HRT shortage ‘not acceptable in the 21st century’ - doctor supports calls from pharmacists to change law

Health Secretary Sajid Javid recently announced a HRT tsar will be appointed to help with the supply shortage

The continued shortage of Hormone Replacement Therapy (HRT) medication in the UK “is not acceptable in the 21st century”, a doctor and advocate for women’s health has said.

HRT is a treatment to relieve symptoms of the menopause - which can include anxiety, hot flushes and insomnia - by replacing hormones that are at a lower level as you approach the menopause.

An estimated one million women in Britain are on HRT, which comes in a variety of forms, including patches, pills and gels.

However, the shortage is leaving many women with debilitating symptoms, with some sharing their prescriptions and asking friends to buy medicines abroad for them, while others have reported to be feeling suicidal due to suffering the menopause symptoms without the medication.

The Royal Pharmaceutical Society (RPS) is now calling for a simple law change around prescribing, which could help ease the treatment crisis.

Currently, pharmacists must dispense the exact product and amount of medication on the prescription, and if it is not available then a substitute cannot be given out without consulting the GP who prescribed the medication.

The RPS now wants pharmacists in England to be able to alter GP prescriptions and make medicine swaps when appropriate.

‘This is dangerous and just shows how much work needs to be done for women’s health’

Women’s intimate health expert, Dr Shirin Lakhani, has welcomed calls for the Health Secretary Sajid Javid to change the law to allow pharmacists to alter prescriptions during medical shortages, including the HRT supply crisis.

Dr Lakhani said: "Urgent action is needed to resolve the shortage of HRT as soon as possible.

"The HRT shortage isn’t just leaving women desperate, it is leaving them very unwell and causing some to take desperate actions by using the black market to obtain their HRT.

“This is dangerous and just shows how much work needs to be done for women’s health. This is not acceptable in the 21st century.”

She strongly urges women not to share HRT as it could lead to serious side effects, but she said she “understands why they are doing this”.

She added: "I would urge the Government to allow pharmacists to be able to make minor changes to a prescription to allow them to substitute a suitable alternative, for example e.g. an oestrogen patch or spray instead of a gel or an alternative brand of gel.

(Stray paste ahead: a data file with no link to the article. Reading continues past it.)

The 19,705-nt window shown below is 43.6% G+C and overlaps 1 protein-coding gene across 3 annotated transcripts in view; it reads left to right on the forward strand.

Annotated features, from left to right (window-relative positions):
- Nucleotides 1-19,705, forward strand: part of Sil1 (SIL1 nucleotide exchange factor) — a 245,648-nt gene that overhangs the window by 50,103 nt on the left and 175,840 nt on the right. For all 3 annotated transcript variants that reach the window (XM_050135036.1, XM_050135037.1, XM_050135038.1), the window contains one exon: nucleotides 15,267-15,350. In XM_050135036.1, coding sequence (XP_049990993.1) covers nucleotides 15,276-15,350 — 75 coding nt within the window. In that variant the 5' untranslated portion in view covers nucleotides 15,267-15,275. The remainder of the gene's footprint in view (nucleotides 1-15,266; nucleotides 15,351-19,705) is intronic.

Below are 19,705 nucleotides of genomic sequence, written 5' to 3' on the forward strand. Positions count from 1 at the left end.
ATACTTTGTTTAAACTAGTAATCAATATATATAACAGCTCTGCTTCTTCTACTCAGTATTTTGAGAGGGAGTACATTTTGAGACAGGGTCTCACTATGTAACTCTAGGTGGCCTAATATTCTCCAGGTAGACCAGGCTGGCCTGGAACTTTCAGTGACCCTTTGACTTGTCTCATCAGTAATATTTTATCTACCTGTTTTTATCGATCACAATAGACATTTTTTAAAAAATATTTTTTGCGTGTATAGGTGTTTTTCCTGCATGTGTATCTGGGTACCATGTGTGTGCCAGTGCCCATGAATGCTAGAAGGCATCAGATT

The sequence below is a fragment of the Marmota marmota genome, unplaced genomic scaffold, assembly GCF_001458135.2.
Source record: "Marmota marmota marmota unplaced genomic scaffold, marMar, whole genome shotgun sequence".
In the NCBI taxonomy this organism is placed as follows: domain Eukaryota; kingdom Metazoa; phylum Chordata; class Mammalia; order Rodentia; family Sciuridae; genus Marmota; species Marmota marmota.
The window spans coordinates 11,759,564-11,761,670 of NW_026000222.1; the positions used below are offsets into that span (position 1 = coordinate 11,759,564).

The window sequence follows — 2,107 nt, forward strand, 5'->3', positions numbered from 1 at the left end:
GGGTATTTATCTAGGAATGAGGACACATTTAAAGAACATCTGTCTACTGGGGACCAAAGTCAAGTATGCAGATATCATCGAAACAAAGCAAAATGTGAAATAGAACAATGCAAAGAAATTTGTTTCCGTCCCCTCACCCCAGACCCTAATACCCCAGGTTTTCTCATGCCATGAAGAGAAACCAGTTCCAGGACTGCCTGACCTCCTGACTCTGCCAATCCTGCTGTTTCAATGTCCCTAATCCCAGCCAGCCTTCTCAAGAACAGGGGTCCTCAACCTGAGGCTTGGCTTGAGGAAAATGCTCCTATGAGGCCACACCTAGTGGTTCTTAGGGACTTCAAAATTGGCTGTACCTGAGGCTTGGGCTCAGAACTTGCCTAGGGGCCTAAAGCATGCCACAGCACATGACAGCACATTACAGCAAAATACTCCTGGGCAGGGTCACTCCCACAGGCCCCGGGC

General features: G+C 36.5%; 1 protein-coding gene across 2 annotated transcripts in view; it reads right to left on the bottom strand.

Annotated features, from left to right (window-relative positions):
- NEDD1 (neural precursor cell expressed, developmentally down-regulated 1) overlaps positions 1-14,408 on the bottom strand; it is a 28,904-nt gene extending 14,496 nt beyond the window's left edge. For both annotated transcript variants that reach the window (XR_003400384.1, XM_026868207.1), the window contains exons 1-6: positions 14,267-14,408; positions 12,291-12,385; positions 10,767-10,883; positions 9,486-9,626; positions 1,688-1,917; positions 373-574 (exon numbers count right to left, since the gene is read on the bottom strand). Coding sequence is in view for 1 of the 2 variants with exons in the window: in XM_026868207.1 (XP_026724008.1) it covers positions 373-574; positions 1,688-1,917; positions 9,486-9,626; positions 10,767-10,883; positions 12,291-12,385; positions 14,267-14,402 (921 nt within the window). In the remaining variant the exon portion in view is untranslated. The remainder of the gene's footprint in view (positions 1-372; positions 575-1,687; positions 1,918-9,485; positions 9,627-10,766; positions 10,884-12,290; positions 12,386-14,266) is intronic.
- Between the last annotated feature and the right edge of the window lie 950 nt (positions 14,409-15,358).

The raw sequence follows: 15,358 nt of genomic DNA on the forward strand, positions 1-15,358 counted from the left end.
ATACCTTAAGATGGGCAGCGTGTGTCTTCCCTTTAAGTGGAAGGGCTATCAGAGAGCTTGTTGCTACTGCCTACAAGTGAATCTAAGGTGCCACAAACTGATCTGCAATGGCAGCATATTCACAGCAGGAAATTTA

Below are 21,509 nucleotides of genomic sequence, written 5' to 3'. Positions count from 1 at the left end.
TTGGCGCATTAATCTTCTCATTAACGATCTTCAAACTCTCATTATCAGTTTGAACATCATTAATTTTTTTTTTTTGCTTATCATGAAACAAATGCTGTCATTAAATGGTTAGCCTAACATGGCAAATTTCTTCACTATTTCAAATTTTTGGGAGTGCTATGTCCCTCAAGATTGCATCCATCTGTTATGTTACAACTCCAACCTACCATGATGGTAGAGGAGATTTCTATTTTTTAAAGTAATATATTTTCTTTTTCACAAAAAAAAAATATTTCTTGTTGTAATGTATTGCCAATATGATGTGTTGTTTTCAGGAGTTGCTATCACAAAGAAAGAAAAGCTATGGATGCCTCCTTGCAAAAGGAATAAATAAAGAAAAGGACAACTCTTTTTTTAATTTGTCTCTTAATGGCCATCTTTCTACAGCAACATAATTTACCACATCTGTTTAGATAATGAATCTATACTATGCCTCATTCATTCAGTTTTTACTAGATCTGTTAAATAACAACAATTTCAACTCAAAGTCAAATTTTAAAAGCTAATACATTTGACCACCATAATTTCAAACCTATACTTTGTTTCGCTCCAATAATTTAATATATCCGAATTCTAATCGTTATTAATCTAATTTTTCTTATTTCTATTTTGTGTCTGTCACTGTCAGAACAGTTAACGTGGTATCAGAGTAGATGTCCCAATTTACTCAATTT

"At the moment, a pharmacist has to give the exact prescription written by a doctor but if that has run out, they cannot offer an alternative.

“If pharmacists were allowed to make a small amendment, they could offer a substitute HRT. This would help ease the crisis while manufacturers increase their supply."

‘This is a very real issue for women’s health’

Dr Lakhani said although HRT “is not a luxury” it is often “treated as one”, and she believes there is a perception that it’s not a big deal if women don’t take HRT for a while, but “that is very wrong”.

“The impact on a woman’s mental health is huge.  Women are more likely to have to leave the workplace because of an inability to get hold of hormones,” said Dr Lakhani.

“It is always packaged as a choice but it is just like insulin or thyroxine and we don’t see the lack of supply for these drugs but we do with women’s health problems - why?”.

Dr Lakhani said she welcomed the news of an HRT tsar as it would help put women’s health at the top of the agenda, but hopes “this isn’t just lip service by the Government to appease campaigners.”

She added: “We are no clearer on when the HRT supply shortage will be resolved. This is causing a huge amount of anxiety to many women.

“This is a very real issue for women’s health and one that we need to speak up about.”